Are you stress eating?
“Stress Eating: the action or habit of eating or overeating as a means of relieving stress or anxiety, rather than from hunger”
– Oxford English Dictionary
For many people, food is as much about filling an emotional hole as it is a physical one, and stress
Stress eating affects around 46% of British adults*, with the biggest triggers being work and a stressful homelife. Women are more likely to emotionally eat at some point, and unfortunately this can become an unhealthy habit that sticks around way beyond the original stress trigger, it becomes part of the daily routine which can result in unhealthy food choices, disordered eating and ultimately weight gain.
It can feel like there’s an internal battle going on – on the one hand you know how and what you ‘should’ be eating, but you struggle to to get on top of your eating habits, and that’s because there’s all that emotion sitting behind the behaviour, the reasons other than physical hunger that are driving the need to eat.
So, how do you know if you’re responding to real physical hunger, or emotional hunger?
There’s this feeling that it doesn’t matter how much you eat, the hunger is never fully satisfied. It’s a hyper-response to food that is embedded in emotional connection and often it’s been there for a very long time.
A common example is as a child you might have been rewarded with food for good behaviour, or perhaps given your favourite treat if you felt sad or had a fall and hurt yourself. That kind of belief around food being a comforter is very sticky, it follows up through into adulthood.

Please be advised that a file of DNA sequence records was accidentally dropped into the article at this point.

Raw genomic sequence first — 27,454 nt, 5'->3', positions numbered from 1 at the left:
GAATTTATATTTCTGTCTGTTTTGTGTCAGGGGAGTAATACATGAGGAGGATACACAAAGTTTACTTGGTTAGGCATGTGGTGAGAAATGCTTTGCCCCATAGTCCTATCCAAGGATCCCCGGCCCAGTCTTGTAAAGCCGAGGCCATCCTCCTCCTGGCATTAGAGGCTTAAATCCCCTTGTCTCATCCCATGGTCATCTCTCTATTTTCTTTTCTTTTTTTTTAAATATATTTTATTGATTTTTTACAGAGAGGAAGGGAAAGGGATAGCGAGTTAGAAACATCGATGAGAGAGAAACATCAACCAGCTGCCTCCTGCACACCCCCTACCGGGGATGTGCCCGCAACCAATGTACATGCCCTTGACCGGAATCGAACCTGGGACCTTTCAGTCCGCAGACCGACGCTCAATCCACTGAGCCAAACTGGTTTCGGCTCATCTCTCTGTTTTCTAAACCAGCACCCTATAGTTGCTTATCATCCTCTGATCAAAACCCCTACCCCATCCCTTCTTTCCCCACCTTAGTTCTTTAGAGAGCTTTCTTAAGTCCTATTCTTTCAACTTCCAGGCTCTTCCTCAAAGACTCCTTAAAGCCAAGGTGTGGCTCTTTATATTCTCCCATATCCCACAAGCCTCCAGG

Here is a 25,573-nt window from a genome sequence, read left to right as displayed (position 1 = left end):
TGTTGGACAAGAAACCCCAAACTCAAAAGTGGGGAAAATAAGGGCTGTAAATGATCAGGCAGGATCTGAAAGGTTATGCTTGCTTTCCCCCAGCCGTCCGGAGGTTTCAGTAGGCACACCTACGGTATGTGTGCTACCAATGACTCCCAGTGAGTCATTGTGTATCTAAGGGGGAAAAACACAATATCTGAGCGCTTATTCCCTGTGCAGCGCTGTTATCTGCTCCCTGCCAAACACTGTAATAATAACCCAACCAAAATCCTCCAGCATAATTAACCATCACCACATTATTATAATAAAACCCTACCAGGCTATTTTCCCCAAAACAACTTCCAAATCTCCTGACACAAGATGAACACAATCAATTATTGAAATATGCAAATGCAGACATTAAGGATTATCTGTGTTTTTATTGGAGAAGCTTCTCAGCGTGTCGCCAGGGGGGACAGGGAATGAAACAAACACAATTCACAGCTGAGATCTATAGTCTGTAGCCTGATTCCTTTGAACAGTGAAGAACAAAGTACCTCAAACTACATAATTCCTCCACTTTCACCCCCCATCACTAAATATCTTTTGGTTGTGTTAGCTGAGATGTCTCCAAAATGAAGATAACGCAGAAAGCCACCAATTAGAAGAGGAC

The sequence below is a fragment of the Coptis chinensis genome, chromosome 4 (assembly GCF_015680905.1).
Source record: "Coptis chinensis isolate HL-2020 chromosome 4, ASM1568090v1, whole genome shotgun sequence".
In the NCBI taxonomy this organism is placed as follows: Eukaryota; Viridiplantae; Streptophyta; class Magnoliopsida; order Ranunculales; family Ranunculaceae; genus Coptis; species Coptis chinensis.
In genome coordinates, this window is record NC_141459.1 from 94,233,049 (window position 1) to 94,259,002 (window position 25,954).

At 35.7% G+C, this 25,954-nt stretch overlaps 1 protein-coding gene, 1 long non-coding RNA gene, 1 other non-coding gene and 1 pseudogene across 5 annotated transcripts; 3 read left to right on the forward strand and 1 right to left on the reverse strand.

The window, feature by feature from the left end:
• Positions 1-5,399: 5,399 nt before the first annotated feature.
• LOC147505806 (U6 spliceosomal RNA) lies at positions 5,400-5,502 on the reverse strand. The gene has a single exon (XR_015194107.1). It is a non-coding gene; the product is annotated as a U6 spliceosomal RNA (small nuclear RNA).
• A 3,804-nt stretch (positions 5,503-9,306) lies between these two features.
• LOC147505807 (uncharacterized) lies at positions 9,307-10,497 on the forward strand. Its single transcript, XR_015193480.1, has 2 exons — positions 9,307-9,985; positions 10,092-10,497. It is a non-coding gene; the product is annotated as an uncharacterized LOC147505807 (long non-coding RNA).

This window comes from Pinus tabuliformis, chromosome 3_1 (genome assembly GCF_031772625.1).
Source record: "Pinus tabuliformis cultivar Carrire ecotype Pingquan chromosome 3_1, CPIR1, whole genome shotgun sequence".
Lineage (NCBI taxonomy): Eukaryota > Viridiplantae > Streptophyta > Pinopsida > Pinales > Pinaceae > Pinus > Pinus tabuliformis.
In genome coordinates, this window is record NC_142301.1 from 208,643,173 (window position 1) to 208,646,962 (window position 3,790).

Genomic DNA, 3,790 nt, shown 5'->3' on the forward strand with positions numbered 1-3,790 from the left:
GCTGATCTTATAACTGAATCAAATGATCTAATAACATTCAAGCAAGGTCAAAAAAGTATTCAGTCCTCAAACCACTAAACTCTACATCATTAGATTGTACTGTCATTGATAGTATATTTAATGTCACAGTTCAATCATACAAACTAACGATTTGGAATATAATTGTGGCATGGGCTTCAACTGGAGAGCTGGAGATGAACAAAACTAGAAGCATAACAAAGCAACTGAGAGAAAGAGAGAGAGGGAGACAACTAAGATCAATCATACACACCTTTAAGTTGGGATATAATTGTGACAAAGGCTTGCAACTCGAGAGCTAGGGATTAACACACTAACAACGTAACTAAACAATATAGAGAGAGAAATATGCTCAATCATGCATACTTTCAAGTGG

Feeling sad? Have some ice cream! Feeling stressed? Eat a doughnut (or whatever your favourite treat is)! And they’re generally things you’d recognise as ‘comfort foods’, sweet treats, cakes and biscuits, chocolates, chips, crisps, stodgy puddings and warming foods…
Any situation that feels like an emotional rollercoaster and where you use food to calm yourself is likely to be stress eating. This kind of anxious eating is often rooted in childhood, and the tendency is to reach for childhood foods such as chocolate, biscuits, crisps. It’s a way of expressing anger or frustration, munching through those crunchy foods!
There’s a hormonal element too, because stress results in a release of cortisol, and your body will crave salt to help rebalance the adrenal glands where it’s produced. Additionally, those ultra-processed foods give you a dopamine hit, that’s your reward hormone, and it reinforces that neurological pathway that food makes you feel better, it helps you to manage stress.
You might also be ‘eating your stress’ as a way to cope with it. We have two operating systems: the sympathetic nervous system (SNS), your stress response, and the parasympathetic nervous system (PSNS), your rest and digest mode.
These systems are mutually exclusive, you cannot be stressed and relaxed at the same time, but you can fool your body into mimicking the PSNS mode. When you eat you’re indicating to your brain that all is well, there’s no stress around, look you’re eating and you wouldn’t be doing that if there’s danger around! So, the more you eat, the more you can keep those feelings of stress at bay… only it doesn’t really work out that way, because you might be pushing food into your body but your digestive system isn’t really ready to process it properly. That’s when you might start to notice digestive issues such as bloating, stomach aches, constipation or diarrhoea, even more serious conditions such as leaky gut syndrome which is linked to high levels of cortisol (stress hormone).
How do you break the cycle?
- Acknowledge the difference between physical and emotional hunger, and then you can explore how you can change the behaviour. By developing your self-awareness you can start to transform your relationship with food.
With physical hunger, we all have days when we need more nutrients or crave chocolate despite eating three meals, that’s normal. Your stomach rumbling is a definite indicator that it needs something in it! But emotional eating is different, the act of reaching for food comes from a place of stress or high emotion, a feeling that you can’t stop.